June 24, 2017

Hedge Funds Get Worthless Research

The Crystal Ball by John William Waterhouse

Nate Silver's new book questions financial research's predictive powers.

If hedge funds get worthless research, why would they pay so much for it? Hedge funds are brokerage houses’ best clients. SAC Capital, for instance, is known to pay some of the highest trading and brokerage fees. In return, they expect the best equity research on the street. Goldman Sachs and other prime brokers often provide a high level of personal service and have even been accused of providing top clients with new information first.

Nate Silver asserts that all this predictive research is worthless in his new book, “Signal and the Noise: Why So Many Predictions Fail — but Some Don’t”. Leonard Mlodinow sums up Silver’s book on meritless professional prediction in The New York Times.

Studies show that from the stock pickers on Wall Street to the political pundits on our news channels, predictions offered with great certainty and voluminous justification prove, when evaluated later, to have had no predictive power at all.

Today the data we have available to make predictions has grown almost unimaginably large: it represents 2.5 quintillion bytes of data each day, Mr. Silver tells us, enough zeros and ones to fill a billion books of 10 million pages each. Our ability to tease the signal from the noise has not grown nearly as fast. As a result, we have plenty of data but lack the ability to extract truth from it and to build models that accurately predict the future that data portends.

Healthily peppered throughout the book are answers to its subtitle, “Why So Many Predictions Fail — but Some Don’t”: we are fooled into thinking that random patterns are meaningful; we build models that are far more sensitive to our initial assumptions than we realize; we make approximations that are cruder than we realize; we focus on what is easiest to measure rather than on what is important; we are overconfident; we build models that rely too heavily on statistics, without enough theoretical understanding; and we unconsciously let biases based on expectation or self-interest affect our analysis.

Regarding why models do succeed, Mr. Silver provides just bits of advice (other than to avoid the failings listed above). Mostly he stresses an approach to statistics named after the British mathematician Thomas Bayes, who created a theory of how to adjust a subjective degree of belief rationally when new evidence presents itself.

Suppose that after reading a review, you initially believe that there is a 75 percent chance that you will like a certain book. Then, in a bookstore, you read the book’s first 10 pages. What, then, are the chances that you will like the book, given the additional information that you liked (or did not like) what you read? Bayes’s theory tells you how to update your initial guess in light of that new data. This may sound like an exercise that only a character in “The Big Bang Theory” would engage in, but neuroscientists have found that, on an unconscious level, our brains do naturally use Bayesian prediction.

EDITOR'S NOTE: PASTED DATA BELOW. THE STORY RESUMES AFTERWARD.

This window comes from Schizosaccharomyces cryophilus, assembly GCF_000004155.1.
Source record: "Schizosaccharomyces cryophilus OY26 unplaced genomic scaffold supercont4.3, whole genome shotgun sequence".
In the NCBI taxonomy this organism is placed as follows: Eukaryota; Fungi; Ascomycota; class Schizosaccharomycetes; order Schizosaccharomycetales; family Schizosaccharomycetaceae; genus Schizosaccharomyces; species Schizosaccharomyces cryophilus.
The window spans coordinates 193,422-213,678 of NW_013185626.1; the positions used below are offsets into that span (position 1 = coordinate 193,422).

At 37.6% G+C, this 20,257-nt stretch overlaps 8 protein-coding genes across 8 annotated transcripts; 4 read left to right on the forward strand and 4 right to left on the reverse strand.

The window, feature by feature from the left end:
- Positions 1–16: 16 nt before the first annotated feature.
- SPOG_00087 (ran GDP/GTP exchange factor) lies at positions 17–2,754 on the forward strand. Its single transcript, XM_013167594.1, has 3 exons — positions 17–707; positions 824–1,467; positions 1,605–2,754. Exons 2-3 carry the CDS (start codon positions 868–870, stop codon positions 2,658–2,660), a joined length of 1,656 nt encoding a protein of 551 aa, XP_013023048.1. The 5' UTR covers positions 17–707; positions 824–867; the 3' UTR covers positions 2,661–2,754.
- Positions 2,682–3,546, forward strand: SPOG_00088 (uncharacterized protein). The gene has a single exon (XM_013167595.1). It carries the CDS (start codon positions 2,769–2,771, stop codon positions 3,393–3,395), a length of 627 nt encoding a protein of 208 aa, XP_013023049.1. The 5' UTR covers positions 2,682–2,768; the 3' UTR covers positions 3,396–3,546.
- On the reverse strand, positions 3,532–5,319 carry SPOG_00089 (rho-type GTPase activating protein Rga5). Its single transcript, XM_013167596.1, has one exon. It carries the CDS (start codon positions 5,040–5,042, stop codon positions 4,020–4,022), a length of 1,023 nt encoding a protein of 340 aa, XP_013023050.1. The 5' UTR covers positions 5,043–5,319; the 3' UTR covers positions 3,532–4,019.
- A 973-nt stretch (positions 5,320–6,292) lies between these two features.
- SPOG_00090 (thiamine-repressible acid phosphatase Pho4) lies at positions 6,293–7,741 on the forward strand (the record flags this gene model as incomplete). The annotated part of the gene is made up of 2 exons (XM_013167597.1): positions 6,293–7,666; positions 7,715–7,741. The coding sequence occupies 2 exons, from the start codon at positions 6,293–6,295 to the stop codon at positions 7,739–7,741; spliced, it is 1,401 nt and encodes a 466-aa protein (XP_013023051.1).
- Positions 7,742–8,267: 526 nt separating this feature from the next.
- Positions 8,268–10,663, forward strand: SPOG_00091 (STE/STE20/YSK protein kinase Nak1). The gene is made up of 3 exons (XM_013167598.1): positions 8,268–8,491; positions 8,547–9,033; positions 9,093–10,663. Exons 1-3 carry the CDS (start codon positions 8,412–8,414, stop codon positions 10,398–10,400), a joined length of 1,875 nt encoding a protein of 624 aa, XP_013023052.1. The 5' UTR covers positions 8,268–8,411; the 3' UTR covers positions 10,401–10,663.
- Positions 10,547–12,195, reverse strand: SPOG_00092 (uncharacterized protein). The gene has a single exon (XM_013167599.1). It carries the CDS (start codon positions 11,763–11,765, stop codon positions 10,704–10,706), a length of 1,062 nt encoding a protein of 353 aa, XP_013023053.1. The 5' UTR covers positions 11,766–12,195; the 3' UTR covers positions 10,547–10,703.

A week later, The New York Times Book Review published another review by Noam Scheiber.

Nate Silver has lived a preposterously interesting life. In 2002, while toiling away as a lowly consultant for the accounting firm KPMG, he hatched a revolutionary method for predicting the performance of baseball players, which the Web site Baseball Prospectus subsequently acquired. The following year, he took up poker in his spare time and quit his job after winning $15,000 in six months. (His annual poker winnings soon ran into the six-figures.)

His book, “The Signal and the Noise,” is largely about evaluating predictions in a variety of fields, from finance to weather to epidemiology.

As science, this investigation is wholly satisfying. As a literary proposition, it’s a bit disappointing. It’s always more gripping to read about how we might achieve the improbable than why we can’t. “Freakonomics” read like a series of detective stories. Silver’s volume is more like an engagingly written user’s manual, with forays into topics like dynamic nonlinear systems (the guts of chaos theory) and Bayes’s theorem (a tool for figuring out how likely a particular hunch is right in light of the evidence we observe).

There are nuances in scientific and financial data — to say nothing about how we discuss the data in the context of a raging political debate — that people spend their careers assimilating.

Statistics can dazzle with their aura of authority, yet reality is relentlessly messy. Genuine understanding, as even Silver knows, is more than a numbers game.

Investors should wonder what their fees are being used for if the directed brokerage for research yields no return. Silver’s book may assert that hedge funds get worthless research. In which case, institutional investors have a business model to reconsider.

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